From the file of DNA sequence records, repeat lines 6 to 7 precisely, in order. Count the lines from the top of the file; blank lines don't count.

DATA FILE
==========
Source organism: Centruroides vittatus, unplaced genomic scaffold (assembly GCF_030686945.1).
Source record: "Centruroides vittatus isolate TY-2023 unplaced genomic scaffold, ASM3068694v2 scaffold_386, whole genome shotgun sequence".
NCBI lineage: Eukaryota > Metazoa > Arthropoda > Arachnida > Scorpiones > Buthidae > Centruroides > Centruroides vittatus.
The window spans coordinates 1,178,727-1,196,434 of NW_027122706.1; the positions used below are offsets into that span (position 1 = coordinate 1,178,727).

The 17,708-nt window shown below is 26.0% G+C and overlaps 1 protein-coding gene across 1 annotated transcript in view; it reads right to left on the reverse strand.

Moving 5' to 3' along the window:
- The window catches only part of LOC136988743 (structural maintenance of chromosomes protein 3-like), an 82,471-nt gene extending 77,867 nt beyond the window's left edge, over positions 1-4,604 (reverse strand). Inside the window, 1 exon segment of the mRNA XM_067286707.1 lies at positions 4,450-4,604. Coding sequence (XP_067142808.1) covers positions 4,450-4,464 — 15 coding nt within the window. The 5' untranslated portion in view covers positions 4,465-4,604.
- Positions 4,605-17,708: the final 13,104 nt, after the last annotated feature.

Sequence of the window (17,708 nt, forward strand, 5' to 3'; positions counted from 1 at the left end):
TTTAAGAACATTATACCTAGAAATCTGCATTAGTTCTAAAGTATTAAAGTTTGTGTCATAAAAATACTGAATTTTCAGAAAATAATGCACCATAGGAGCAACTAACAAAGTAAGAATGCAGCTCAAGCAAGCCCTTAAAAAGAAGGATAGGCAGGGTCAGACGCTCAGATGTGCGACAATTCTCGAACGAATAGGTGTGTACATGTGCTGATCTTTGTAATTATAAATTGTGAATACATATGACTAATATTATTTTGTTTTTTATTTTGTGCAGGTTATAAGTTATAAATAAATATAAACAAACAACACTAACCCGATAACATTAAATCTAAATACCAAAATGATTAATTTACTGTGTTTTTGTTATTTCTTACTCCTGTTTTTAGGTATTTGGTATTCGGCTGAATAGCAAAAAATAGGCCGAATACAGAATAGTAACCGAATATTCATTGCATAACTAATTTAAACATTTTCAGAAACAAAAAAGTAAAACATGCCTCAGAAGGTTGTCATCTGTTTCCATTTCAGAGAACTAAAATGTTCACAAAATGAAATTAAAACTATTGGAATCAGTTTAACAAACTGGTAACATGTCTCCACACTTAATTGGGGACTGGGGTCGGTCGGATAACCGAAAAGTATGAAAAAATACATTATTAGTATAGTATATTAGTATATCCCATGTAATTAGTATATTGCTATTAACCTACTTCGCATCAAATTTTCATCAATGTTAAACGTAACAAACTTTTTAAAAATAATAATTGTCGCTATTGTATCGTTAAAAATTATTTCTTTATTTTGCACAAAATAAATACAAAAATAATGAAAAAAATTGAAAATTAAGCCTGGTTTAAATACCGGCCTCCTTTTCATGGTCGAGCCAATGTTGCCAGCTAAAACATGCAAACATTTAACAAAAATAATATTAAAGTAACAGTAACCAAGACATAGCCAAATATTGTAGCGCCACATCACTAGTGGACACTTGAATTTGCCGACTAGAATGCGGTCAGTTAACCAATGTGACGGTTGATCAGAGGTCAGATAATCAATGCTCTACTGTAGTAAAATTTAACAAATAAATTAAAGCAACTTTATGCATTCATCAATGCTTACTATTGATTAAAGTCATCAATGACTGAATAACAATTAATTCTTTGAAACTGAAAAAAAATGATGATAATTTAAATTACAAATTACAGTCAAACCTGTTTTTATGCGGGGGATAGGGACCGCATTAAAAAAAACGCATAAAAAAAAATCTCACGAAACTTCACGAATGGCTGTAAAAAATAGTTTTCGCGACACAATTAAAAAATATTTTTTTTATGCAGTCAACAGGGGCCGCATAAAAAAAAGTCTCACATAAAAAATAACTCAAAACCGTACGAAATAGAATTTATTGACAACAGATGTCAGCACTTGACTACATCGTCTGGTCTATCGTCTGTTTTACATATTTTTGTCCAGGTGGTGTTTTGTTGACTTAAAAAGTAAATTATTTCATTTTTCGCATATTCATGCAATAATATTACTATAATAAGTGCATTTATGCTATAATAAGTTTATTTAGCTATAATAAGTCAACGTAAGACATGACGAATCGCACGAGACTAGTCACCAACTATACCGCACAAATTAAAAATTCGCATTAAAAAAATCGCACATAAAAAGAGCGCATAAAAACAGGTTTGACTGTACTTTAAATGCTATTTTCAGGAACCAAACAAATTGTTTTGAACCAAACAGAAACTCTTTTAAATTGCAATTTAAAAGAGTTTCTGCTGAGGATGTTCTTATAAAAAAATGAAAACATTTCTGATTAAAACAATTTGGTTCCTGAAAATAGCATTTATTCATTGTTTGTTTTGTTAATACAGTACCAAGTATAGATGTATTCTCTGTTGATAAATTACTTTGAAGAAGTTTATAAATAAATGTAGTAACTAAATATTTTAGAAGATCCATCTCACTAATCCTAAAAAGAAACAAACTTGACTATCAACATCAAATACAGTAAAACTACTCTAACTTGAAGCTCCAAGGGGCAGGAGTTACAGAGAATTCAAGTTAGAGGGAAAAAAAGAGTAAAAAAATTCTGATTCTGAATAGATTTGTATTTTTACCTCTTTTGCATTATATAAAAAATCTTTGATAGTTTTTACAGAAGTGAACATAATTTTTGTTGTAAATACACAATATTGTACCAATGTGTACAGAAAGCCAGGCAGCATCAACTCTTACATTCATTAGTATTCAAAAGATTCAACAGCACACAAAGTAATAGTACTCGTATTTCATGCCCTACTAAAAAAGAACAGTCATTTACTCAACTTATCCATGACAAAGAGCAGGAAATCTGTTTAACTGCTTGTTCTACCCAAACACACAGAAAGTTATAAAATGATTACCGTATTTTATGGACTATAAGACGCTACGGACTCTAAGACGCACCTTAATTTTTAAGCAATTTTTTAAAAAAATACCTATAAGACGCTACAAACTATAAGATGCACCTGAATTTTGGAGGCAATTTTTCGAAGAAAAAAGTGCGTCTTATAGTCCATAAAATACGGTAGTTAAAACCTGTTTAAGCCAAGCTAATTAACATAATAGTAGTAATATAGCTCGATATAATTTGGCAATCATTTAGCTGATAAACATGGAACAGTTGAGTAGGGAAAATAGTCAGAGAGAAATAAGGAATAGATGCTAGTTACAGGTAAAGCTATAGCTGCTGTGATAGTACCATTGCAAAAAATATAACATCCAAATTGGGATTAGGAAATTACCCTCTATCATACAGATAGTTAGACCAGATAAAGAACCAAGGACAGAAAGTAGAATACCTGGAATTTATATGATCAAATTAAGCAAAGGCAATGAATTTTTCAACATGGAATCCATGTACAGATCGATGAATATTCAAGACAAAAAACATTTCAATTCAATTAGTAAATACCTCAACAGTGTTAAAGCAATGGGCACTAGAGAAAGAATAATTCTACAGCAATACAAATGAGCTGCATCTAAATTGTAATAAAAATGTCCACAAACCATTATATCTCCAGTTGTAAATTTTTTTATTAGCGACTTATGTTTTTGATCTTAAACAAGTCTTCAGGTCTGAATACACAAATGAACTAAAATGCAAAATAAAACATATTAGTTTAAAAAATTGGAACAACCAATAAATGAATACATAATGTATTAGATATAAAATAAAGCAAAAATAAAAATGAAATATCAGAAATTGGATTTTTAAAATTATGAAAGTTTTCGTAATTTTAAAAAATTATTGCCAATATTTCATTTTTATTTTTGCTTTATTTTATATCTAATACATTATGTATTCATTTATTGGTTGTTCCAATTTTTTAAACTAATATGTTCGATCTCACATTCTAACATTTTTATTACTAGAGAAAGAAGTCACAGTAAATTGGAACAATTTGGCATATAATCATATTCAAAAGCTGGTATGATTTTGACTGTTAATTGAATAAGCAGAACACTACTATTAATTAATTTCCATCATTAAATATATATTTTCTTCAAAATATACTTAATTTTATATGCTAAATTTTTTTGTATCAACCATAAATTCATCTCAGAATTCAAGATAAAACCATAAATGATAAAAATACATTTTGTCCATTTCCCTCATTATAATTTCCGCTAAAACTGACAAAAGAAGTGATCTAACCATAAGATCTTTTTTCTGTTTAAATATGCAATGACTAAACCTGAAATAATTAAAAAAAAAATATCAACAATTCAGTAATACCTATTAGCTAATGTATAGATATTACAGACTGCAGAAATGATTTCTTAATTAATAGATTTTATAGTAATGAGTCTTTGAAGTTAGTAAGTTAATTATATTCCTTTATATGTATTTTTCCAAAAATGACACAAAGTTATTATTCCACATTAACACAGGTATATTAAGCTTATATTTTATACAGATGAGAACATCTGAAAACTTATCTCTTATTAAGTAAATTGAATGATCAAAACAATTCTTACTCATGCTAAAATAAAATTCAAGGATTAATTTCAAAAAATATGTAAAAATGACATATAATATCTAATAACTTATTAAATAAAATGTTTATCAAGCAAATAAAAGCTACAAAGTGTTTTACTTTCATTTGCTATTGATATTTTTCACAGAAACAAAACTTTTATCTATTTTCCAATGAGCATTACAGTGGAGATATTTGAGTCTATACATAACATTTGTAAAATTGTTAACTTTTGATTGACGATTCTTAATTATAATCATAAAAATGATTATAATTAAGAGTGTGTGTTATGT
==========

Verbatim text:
Moving 5' to 3' along the window:
- The window catches only part of LOC136988743 (structural maintenance of chromosomes protein 3-like), an 82,471-nt gene extending 77,867 nt beyond the window's left edge, over positions 1-4,604 (reverse strand). Inside the window, 1 exon segment of the mRNA XM_067286707.1 lies at positions 4,450-4,604. Coding sequence (XP_067142808.1) covers positions 4,450-4,464 — 15 coding nt within the window. The 5' untranslated portion in view covers positions 4,465-4,604.